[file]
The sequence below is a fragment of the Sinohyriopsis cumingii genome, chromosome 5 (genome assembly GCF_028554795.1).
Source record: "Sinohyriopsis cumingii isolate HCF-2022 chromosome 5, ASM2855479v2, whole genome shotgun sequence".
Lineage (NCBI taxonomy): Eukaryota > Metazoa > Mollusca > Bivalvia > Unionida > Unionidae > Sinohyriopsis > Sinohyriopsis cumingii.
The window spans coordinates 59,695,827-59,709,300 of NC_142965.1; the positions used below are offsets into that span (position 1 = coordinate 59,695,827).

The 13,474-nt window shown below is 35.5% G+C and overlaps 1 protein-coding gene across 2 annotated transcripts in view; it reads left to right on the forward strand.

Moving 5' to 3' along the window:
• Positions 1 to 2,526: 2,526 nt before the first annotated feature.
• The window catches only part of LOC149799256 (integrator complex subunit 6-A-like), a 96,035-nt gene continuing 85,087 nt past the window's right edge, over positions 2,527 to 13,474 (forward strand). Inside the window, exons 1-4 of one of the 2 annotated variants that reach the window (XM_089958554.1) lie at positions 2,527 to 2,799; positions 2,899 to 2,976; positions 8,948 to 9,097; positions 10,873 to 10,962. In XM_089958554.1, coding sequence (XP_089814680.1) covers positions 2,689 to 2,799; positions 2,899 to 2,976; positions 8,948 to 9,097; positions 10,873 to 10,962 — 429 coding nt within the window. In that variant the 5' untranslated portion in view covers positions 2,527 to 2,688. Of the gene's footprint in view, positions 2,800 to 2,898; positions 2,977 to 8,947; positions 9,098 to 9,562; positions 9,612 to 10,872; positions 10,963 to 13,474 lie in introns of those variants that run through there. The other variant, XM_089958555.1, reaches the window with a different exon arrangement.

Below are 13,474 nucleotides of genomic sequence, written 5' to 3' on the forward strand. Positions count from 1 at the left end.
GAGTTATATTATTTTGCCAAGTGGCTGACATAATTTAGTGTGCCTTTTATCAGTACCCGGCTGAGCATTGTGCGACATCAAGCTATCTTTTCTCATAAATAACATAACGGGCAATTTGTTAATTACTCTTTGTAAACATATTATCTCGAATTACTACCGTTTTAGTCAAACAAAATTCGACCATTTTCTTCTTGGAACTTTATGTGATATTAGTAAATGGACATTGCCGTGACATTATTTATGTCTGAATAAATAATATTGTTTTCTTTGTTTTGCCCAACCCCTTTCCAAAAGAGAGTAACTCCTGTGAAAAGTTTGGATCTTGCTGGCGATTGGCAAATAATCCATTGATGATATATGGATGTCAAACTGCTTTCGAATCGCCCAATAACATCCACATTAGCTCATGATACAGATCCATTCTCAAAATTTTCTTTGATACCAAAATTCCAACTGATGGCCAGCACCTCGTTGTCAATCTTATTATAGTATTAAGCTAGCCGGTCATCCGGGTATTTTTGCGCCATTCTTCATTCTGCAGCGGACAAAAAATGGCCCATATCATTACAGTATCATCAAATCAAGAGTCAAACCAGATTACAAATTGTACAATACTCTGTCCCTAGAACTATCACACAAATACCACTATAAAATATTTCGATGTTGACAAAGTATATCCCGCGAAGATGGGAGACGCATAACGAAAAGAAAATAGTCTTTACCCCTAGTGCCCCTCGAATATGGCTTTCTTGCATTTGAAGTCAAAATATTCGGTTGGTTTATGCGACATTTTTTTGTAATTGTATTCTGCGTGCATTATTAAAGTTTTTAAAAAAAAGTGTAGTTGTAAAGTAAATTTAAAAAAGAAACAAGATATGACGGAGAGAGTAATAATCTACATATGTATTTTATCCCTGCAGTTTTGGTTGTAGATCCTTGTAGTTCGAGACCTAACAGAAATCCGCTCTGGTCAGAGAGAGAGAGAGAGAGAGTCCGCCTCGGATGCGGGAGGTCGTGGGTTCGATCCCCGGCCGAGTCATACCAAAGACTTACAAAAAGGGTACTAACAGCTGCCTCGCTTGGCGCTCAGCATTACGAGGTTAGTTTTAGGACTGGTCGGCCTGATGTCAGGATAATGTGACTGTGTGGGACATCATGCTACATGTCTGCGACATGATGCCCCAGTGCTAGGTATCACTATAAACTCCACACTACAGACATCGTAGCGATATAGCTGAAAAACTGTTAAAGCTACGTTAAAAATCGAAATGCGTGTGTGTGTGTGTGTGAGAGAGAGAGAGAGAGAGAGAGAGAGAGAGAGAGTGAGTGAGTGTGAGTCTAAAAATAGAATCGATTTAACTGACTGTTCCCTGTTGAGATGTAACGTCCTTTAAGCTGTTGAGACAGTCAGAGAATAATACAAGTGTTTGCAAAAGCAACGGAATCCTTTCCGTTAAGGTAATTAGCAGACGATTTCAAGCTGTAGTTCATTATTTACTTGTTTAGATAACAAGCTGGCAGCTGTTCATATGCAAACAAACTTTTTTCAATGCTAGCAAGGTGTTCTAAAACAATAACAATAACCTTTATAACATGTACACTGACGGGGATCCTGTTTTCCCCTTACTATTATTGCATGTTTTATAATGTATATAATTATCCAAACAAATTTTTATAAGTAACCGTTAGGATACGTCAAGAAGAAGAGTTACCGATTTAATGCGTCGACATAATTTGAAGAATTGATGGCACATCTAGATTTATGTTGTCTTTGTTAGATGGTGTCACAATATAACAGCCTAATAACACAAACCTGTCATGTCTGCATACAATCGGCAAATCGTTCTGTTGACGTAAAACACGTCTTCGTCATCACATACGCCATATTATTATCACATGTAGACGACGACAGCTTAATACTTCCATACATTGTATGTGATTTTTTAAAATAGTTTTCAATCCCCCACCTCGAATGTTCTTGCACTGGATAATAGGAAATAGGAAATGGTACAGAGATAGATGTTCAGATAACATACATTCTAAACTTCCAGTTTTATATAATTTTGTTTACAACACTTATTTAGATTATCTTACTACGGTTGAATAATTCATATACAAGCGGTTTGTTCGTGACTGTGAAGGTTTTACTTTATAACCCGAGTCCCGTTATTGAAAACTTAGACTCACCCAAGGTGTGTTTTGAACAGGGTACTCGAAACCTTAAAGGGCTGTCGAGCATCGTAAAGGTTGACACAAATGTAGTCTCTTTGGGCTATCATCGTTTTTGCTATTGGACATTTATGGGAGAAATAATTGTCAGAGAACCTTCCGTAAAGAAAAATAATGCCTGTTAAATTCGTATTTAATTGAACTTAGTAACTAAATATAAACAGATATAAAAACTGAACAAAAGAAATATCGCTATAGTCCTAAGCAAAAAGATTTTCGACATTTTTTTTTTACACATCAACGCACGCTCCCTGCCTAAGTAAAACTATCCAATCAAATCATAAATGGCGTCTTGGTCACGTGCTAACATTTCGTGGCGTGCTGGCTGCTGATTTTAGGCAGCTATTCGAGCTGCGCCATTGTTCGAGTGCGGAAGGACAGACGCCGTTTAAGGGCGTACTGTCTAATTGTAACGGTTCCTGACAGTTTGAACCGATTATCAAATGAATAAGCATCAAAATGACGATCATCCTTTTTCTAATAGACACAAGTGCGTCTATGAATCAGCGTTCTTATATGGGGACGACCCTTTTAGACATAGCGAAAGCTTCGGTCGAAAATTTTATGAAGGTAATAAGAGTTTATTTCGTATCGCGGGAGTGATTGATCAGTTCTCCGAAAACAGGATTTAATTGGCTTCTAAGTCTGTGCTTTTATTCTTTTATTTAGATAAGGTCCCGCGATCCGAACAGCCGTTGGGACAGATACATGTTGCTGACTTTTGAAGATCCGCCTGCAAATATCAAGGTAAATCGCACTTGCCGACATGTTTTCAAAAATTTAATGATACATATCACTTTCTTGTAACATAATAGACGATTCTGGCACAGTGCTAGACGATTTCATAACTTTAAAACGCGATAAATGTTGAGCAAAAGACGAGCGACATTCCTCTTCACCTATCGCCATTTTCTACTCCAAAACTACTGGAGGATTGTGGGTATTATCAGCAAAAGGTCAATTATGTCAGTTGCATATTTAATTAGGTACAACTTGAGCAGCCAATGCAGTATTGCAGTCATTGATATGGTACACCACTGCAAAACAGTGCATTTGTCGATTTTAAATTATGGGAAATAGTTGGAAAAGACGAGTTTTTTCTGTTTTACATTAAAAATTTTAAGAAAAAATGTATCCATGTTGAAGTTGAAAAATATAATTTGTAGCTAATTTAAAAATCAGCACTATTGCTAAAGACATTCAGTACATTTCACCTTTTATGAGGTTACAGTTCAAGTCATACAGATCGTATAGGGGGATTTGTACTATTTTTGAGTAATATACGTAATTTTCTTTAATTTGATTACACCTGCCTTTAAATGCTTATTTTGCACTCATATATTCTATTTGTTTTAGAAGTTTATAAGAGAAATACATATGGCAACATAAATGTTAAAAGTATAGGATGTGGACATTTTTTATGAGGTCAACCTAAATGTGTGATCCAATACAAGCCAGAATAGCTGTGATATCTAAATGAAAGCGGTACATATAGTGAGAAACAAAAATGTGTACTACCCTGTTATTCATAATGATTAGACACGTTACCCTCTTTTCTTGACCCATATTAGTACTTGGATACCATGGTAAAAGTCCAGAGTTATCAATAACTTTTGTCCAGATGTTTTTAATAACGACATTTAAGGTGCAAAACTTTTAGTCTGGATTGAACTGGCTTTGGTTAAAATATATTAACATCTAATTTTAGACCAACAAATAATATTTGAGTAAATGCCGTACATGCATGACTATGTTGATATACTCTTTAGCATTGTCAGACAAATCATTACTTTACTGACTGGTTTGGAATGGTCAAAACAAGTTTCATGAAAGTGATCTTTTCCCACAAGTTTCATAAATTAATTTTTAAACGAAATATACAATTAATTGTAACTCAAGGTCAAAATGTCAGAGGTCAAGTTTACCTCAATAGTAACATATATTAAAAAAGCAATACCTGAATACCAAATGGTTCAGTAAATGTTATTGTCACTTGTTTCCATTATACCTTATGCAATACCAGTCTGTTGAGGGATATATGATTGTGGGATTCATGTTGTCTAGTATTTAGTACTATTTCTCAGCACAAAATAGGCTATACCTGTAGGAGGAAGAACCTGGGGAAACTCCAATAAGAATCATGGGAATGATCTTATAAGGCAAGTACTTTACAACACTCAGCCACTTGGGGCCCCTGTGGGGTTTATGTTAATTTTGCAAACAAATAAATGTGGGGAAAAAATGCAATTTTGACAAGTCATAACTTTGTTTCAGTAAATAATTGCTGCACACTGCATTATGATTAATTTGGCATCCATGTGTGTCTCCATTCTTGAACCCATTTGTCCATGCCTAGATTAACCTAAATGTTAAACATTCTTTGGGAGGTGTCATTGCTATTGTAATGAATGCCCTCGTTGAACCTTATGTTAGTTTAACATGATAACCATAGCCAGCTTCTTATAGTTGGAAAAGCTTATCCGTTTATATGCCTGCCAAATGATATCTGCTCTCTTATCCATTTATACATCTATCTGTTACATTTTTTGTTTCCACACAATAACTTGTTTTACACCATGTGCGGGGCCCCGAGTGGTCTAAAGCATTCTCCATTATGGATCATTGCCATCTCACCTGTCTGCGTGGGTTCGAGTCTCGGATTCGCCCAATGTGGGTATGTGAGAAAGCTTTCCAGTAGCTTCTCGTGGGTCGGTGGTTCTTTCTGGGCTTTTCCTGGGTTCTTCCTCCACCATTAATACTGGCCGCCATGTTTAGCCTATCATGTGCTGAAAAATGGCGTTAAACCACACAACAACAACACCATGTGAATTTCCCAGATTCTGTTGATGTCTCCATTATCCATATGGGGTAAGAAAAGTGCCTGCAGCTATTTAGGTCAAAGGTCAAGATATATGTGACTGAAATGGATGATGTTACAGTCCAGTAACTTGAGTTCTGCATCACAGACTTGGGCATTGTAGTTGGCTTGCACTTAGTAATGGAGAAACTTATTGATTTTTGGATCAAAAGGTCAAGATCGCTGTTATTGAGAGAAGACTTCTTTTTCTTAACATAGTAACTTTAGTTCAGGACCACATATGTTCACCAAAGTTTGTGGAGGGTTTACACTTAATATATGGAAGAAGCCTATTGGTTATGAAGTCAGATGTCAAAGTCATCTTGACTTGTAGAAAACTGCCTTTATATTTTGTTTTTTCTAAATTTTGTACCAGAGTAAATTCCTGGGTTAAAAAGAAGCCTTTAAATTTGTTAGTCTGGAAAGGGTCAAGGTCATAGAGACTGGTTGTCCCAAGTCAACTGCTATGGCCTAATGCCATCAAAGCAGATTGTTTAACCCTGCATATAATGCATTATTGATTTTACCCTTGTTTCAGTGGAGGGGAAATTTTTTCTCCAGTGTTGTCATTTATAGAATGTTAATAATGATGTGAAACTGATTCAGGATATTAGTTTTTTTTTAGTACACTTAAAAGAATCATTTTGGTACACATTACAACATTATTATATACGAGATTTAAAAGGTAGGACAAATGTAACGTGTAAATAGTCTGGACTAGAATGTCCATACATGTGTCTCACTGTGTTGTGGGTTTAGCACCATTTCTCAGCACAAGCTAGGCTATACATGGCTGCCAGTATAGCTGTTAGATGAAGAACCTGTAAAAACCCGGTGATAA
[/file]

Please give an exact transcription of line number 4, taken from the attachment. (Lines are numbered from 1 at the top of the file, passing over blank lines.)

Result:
The window spans coordinates 59,695,827-59,709,300 of NC_142965.1; the positions used below are offsets into that span (position 1 = coordinate 59,695,827).